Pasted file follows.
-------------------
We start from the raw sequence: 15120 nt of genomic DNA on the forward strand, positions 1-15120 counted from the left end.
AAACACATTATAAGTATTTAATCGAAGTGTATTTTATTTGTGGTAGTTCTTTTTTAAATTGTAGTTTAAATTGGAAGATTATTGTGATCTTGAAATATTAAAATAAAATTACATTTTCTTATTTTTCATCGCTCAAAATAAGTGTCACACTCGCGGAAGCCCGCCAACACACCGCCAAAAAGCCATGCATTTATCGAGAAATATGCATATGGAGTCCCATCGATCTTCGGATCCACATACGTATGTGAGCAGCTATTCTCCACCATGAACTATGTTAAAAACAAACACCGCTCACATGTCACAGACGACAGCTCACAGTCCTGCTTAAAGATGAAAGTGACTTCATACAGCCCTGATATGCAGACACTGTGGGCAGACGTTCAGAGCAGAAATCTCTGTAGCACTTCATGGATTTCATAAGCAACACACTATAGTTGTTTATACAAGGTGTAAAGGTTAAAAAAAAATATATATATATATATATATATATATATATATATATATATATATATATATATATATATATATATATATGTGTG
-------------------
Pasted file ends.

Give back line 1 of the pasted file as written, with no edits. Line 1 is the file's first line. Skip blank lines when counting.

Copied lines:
We start from the raw sequence: 15120 nt of genomic DNA on the forward strand, positions 1-15120 counted from the left end.